In this age of e-mail, text-messaging, and smart-phones, it’s probably understandable that snail-mail letters are few and far between. Given the world we live in, it might be a little bit surprising that a company would choose to introduce new stationery nominally meant for international airmail, but that’s the case.
Newly launched onto the market in the last month or two with absolutely zero fanfare are 50-sheet pads of “Blue Airmail Paper”, under the “Mailblok” brand. Given that airmail stationery is extremely hard to come by, and these pads emulate, at least superficially, the long-discontinued aerogramme of yesteryear, one supposes there must be at least a small market for this.
But is it any good? Let’s find out…
I acquired a pad last week on Amazon, and I believe they’re available on eBay and elsewhere.
The package looks exactly like it does in the pictures – “Blue Airmail Paper”, “Lettre-Enveloppe ‘Par Avion'”, et cetera. Designed by Kikkerland, manufactured in China.
The first thing you note – and how can you not? – is that the paper isn’t blue. It’s white. White with blue lines, to be sure, but nothing like the striking blue color of the old USPS aerogrammes. It’s also rather thicker than the nearly-onionskin paper of yore, which is probably a good thing, given that there is no longer any sort of special rate for light-weight aerogrammes.
The paper weight isn’t specified anywhere that I can find, but it’s very comparable to that of Leuchtturm notebooks, which are said to be 80GSM (and which I quite like.) It’s not just the thickness, but the finish that’s similar – a very smooth finish with no real tooth to speak of. It takes the couple of fountain-pen inks I threw at it (Noodler’s Eel Blue and Skrip Black) beautifully – no feathering or bleeding whatsoever. Being a lightweight paper, there’s a hint of show-through on the back side, but it’s not really a big deal – no worse than cheap copy paper, or a Moleskine, say.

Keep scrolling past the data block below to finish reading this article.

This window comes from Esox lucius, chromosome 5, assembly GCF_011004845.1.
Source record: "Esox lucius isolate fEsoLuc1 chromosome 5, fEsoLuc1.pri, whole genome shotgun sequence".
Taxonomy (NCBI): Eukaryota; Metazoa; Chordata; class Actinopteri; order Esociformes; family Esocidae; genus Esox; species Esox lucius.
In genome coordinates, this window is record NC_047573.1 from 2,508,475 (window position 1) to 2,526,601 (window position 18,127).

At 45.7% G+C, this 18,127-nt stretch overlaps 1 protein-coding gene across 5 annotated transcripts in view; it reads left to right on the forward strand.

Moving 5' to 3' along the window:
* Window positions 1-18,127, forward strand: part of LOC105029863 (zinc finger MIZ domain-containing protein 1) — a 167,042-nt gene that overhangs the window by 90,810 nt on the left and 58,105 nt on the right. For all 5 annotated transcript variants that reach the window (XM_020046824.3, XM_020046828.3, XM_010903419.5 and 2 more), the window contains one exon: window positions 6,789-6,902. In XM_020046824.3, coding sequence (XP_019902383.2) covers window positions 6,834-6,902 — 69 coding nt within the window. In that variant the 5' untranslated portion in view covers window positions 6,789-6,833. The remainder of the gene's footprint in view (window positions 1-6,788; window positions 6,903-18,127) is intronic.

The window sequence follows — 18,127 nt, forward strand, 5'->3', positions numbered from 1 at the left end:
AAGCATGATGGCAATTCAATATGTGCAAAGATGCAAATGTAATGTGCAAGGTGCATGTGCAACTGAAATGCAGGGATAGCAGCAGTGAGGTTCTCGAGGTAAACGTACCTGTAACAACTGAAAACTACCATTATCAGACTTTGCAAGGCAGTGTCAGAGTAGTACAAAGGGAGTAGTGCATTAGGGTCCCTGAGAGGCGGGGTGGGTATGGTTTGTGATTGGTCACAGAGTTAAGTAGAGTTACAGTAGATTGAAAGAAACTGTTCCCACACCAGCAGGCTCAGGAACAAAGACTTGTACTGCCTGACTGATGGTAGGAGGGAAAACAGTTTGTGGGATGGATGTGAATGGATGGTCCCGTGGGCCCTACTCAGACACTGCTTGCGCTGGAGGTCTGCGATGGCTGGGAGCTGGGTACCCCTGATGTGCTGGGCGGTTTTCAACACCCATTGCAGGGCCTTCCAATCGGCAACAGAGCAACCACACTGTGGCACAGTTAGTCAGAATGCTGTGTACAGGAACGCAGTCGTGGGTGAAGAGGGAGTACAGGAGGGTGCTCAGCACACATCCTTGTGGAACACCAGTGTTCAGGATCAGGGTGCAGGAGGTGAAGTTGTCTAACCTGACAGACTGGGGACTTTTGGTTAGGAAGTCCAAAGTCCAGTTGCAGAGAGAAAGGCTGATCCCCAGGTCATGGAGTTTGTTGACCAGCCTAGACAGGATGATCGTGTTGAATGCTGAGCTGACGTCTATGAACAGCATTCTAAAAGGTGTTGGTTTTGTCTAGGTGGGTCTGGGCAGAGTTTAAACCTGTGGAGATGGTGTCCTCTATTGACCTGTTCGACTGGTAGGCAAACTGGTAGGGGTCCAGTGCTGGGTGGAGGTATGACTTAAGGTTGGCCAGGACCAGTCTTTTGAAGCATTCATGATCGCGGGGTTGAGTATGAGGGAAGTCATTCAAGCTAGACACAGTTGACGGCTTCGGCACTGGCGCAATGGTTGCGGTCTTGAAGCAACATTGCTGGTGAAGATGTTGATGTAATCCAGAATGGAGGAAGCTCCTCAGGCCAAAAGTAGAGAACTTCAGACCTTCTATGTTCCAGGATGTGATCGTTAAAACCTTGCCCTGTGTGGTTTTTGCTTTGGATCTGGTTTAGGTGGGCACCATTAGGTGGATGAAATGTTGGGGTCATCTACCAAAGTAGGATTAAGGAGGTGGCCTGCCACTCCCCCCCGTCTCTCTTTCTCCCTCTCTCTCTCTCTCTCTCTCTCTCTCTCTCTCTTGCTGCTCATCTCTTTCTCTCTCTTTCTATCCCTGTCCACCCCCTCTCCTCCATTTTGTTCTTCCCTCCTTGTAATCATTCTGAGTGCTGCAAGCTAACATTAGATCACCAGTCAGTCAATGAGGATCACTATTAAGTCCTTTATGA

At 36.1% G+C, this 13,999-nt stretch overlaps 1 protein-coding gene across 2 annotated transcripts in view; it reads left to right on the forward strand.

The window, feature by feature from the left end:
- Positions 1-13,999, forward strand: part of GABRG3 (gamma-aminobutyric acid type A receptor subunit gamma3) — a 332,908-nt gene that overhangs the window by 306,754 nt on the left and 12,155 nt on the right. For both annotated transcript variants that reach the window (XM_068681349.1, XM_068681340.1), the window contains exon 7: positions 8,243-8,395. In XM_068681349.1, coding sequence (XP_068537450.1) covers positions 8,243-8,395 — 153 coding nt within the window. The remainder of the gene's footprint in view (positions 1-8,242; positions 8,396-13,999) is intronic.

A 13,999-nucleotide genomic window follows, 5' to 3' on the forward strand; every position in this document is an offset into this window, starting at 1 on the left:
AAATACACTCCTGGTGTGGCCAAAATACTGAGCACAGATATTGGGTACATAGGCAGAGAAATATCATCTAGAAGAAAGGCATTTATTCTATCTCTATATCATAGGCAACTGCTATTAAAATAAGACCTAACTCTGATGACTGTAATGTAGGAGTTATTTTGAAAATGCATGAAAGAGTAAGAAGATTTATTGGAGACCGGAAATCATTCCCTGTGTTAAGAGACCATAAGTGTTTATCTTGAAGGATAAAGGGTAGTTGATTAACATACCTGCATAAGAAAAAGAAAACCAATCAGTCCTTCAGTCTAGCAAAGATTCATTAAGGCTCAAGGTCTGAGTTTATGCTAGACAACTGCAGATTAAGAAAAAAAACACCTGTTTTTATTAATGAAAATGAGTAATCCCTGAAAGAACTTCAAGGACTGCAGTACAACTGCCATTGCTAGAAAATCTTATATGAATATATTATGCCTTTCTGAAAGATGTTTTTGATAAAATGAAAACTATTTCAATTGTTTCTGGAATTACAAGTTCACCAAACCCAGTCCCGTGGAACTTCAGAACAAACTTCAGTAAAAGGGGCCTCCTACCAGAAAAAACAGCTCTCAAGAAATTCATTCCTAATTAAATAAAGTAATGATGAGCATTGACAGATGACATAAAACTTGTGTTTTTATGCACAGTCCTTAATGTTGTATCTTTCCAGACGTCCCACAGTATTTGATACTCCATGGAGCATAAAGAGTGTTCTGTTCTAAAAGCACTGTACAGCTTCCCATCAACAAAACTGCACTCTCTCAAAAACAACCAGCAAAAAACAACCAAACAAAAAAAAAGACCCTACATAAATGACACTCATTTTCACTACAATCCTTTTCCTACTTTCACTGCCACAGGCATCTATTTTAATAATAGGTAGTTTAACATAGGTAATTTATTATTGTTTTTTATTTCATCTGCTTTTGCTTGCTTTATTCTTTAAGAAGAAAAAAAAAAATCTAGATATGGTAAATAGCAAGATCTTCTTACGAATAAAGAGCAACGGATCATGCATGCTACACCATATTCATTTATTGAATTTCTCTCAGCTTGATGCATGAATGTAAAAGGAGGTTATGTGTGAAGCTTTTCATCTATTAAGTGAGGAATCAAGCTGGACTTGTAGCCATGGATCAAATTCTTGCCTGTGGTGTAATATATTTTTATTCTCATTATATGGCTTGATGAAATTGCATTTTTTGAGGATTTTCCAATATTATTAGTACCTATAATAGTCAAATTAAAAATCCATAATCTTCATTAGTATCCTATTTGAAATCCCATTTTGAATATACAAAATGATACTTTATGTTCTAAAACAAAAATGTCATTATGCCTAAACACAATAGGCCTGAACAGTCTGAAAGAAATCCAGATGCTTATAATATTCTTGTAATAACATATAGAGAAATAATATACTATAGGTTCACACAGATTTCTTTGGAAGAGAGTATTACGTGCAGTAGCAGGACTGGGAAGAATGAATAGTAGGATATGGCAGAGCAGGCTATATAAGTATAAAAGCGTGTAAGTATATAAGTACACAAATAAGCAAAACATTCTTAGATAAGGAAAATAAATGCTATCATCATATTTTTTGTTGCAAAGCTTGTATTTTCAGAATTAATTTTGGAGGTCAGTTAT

So, all in all, a pretty serviceable paper, I guess.
What lets the Mailblok airmail paper down are some of the mildly incomprehensible design choices which suggest quite strongly that whomever designed these things had neither ever actually handled a real aerogramme, nor thought too hard about how they were to be used.
For starters, the paper is white, not blue. The blue color of many actual aerogrammes was there for a reason – it made the paper somewhat more opaque, and served to offer a bit more privacy to one’s correspondence. There were many white aerogrammes, of course – but the product specifically says “BLUE Airmail Paper”, so the conspicuous absence of any blueness is… remarkable. Second, while the paper is lined (6mm spacing, narrow even for “narrow-ruled” paper), it’s only lined on one side, leaving 25% of the usable writing surface unlined. I suppose you can sort of see the lines on the other side through the paper, but it seems a foolish oversight, and doesn’t exactly scream “hey, you can write here too, y’know!” to the (many!) people who’ve never used a real aerogramme.
Third, while there are lines for a recipient address on the printed front, there are no lines (either on the front or back) for the sender’s address. How many people in this day and age still have address stickers? Yeah, that’s about what I thought. Petty, perhaps – but how about the lack of instructions for folding and opening? Postal stationery like this has, since time immemorial, included instructions both to the sender (“fold here first”, et cetera) and the recipient (“slice here to open”). The Mailblok paper features none of these things.
The bottom line: It’s quite decent paper whose design and character might make your next handwritten snail-mail letter somewhat more memorable, but those of us who lament the passing of the aerogramme and are patiently waiting for competently-designed airmail stationery to return to the market are going to be at least a little bit disappointed.